United States District Court, S.D. Ohio, Western Division
L. Litkovitz, M.J.
a former inmate at the Lebanon Correctional Institution
(LeCI), brings this civil rights action pursuant to 42 U.S.C.
§ 1983. This matter is before the Court on
defendants' motion to reopen discovery and extend the
dispositive motion deadline (Doc. 84) and plaintiffs response
in opposition (Doc. 85).
case has a lengthy procedural history dating back to 2014.
Plaintiff first filed his pro se complaint in this matter in
February 2014. Plaintiff alleged that beginning in December
2011, he repeatedly advised the medical staff at LeCI that he
was experiencing severe headaches and intense pain that
prevented him from eating or sleeping and was not permitted
to see a doctor or receive any treatment besides ibuprofen,
which plaintiff claims did nothing to alleviate his symptoms.
(See Docs. 1, 3). Plaintiff stated that he suffered
from these symptoms for over one month and after he passed
out in early February, he was taken to the local hospital
where it was discovered that he had a blood clot behind his
eye. (Id.). Plaintiff alleged he was hospitalized
for one month and that he is now legally blind as a result of
the lack of medical care. (Id. at 6-7).
Subsequently, in March 2016, plaintiff was granted leave to
file an amended complaint to name three unidentified John Doe
defendants. (Docs. 33, 36). On August 30, 2016, defendants
moved to dismiss plaintiffs original and amended complaints
under Fed.R.Civ.P. 12(b)(6) for failure to state a claim upon
which relief can be granted. (Doc. 45). On September 22,
2016, attorney Robert Klingler entered an appearance on
plaintiffs behalf and filed an unopposed motion for an
extension of time to respond to the motion to dismiss, which
the Court granted. (Docs. 48, 49, 50, 51, 52). In November
2016, through counsel, plaintiff responded to the motion to
dismiss and moved for leave to file a second amended
complaint. (Docs. 53, 54). On January 17, 2017, the Court
granted plaintiffs motion for leave to file an amended
complaint and denied as moot defendants' motion to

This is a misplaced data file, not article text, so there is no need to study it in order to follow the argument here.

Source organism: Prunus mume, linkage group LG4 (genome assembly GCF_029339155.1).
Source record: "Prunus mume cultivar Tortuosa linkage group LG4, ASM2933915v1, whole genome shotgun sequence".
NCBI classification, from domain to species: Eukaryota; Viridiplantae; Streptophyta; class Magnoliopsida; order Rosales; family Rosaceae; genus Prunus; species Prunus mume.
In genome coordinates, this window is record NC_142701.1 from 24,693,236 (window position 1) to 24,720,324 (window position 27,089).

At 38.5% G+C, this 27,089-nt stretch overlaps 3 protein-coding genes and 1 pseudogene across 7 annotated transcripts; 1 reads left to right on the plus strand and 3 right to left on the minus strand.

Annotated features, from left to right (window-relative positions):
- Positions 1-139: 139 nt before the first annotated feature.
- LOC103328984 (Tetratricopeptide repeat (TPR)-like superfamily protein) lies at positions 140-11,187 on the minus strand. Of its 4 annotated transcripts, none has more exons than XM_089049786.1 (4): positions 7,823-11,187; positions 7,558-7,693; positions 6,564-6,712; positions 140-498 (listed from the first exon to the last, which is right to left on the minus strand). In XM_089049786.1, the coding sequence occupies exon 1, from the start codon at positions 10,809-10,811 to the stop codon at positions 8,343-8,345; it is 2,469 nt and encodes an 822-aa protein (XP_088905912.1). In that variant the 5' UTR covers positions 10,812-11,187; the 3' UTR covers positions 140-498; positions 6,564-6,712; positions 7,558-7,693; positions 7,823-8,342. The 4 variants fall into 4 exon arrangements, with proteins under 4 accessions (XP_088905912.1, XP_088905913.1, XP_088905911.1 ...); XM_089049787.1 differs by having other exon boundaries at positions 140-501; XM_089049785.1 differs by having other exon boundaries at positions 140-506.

dismiss. (Doc. 60). Defendants have yet to file another
calendar order in this case has been amended several times.
Most recently, on October 30, 2017, the Court granted the
parties' joint motion to amend the calendar order, which
extended the discovery deadline to February 12, 2018 and the
dispositive motion deadline to March 18, 2018. (Doc. 83).
The Parties' Positions
move for an order reopening discovery sixty (60) days to
allow inquiry into the level of plaintiff s vision
impairment. (Doc, 84 at 1-3). Defendants also move for an
extension of the dispositive motion deadline for thirty (30)
days after the close of discovery. (Id.). Defendants
represent that good cause exists to modify the scheduling
order due to existing settlement discussions. (Id.
at 2). Defendants explain that they asked plaintiff for a
concrete settlement demand in January 2018. (Id.).
After several follow-up inquiries, plaintiff presented a
demand to defendants on March 1, 2018. (Id.).
Defendants explain that "[a] myriad of factual
allegations concerning Plaintiffs abilities and his level of
vision accompanied the settlement demand" that "had
never before been brought to [their] attention."
(Id.). Defendants further explain that they need to
conduct a few short depositions to investigate the extent of
plaintiff s injuries in order to continue engaging in
settlement discussions and craft a well-reasoned dispositive
opposes defendants' motion, arguing that defendants have
not suggested, until filing this present motion, that they
intended to take plaintiffs deposition. (Doc. 85 at 1).